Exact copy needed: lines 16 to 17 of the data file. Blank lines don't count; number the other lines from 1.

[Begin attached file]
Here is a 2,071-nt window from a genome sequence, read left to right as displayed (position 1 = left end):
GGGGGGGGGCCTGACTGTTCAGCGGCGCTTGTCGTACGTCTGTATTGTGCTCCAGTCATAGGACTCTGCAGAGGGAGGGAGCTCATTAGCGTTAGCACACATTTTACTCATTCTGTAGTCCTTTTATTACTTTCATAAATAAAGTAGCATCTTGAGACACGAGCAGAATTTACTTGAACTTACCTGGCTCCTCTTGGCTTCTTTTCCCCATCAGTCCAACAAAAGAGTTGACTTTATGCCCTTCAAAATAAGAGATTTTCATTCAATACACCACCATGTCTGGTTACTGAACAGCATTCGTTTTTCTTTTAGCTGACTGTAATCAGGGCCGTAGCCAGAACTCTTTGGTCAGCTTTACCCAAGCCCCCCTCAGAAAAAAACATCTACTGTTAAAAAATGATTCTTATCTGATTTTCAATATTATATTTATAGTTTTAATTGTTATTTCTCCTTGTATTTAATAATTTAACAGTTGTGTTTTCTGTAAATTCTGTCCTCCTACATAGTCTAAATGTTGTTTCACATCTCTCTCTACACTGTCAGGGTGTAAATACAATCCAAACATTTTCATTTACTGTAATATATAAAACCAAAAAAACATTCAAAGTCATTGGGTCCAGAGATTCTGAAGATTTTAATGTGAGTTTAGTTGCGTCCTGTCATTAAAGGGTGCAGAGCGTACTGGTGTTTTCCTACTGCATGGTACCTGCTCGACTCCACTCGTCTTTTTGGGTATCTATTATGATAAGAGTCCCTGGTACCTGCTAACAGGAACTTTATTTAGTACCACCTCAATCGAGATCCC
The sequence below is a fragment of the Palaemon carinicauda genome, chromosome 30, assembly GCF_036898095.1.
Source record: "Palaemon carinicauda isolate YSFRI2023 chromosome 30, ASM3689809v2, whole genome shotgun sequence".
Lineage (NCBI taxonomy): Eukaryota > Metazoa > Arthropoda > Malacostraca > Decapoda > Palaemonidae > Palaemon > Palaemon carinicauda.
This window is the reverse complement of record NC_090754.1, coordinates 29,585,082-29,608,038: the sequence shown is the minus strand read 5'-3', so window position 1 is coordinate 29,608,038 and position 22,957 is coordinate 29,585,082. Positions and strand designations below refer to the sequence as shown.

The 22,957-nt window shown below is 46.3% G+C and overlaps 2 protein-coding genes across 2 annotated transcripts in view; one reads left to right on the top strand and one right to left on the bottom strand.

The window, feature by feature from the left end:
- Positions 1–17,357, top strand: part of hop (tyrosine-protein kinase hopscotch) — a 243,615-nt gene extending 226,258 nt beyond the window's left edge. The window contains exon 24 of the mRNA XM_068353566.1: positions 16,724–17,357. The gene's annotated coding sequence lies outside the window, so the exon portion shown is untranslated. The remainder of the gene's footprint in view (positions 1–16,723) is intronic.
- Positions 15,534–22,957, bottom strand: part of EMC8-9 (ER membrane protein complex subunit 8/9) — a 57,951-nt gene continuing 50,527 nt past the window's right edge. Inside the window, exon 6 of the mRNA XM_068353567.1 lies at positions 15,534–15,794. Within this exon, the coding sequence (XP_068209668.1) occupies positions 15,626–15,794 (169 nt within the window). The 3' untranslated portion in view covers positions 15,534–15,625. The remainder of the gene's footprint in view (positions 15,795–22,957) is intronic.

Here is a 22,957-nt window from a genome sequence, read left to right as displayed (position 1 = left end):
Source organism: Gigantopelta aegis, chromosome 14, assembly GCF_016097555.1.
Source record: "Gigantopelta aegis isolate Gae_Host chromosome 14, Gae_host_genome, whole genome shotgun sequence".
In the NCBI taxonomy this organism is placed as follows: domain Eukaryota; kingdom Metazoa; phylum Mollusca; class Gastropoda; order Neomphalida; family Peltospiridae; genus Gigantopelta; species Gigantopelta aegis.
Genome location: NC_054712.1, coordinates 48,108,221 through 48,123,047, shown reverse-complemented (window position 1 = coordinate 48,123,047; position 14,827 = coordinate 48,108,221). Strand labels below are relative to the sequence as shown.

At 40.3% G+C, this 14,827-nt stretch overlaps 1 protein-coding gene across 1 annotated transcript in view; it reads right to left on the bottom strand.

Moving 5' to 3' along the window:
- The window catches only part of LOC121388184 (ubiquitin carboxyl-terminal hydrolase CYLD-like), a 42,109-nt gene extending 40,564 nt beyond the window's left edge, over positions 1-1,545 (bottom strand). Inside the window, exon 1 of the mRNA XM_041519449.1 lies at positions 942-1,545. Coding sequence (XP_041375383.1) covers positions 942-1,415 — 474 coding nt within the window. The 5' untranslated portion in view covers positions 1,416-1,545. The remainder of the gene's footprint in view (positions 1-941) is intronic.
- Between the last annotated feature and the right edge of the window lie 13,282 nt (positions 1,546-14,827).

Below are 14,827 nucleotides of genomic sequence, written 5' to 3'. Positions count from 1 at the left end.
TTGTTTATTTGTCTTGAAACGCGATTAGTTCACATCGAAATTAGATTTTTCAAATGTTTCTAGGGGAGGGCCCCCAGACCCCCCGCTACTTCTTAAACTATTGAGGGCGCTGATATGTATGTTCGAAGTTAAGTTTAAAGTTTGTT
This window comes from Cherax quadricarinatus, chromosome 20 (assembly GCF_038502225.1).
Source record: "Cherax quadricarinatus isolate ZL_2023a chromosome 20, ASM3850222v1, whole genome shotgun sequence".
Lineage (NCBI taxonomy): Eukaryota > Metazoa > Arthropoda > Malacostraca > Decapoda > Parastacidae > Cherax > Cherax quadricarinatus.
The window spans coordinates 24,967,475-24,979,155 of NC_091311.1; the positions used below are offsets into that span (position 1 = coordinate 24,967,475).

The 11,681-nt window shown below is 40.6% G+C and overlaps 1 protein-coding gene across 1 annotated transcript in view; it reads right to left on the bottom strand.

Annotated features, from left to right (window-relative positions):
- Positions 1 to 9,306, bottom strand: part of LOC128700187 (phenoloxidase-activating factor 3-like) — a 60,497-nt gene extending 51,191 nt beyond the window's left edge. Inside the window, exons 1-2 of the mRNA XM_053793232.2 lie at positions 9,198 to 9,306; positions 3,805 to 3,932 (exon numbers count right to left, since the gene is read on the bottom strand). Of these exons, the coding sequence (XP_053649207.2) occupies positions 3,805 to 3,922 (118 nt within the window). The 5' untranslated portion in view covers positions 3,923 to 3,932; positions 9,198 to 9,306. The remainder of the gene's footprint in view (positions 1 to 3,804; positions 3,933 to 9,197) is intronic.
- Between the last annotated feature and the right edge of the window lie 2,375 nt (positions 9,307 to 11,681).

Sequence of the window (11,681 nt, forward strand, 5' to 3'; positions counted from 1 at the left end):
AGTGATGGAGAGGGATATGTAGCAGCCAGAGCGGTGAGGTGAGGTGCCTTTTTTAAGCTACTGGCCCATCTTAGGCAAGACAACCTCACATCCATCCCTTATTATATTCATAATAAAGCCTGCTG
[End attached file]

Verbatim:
At 40.3% G+C, this 14,827-nt stretch overlaps 1 protein-coding gene across 1 annotated transcript in view; it reads right to left on the bottom strand.

Moving 5' to 3' along the window: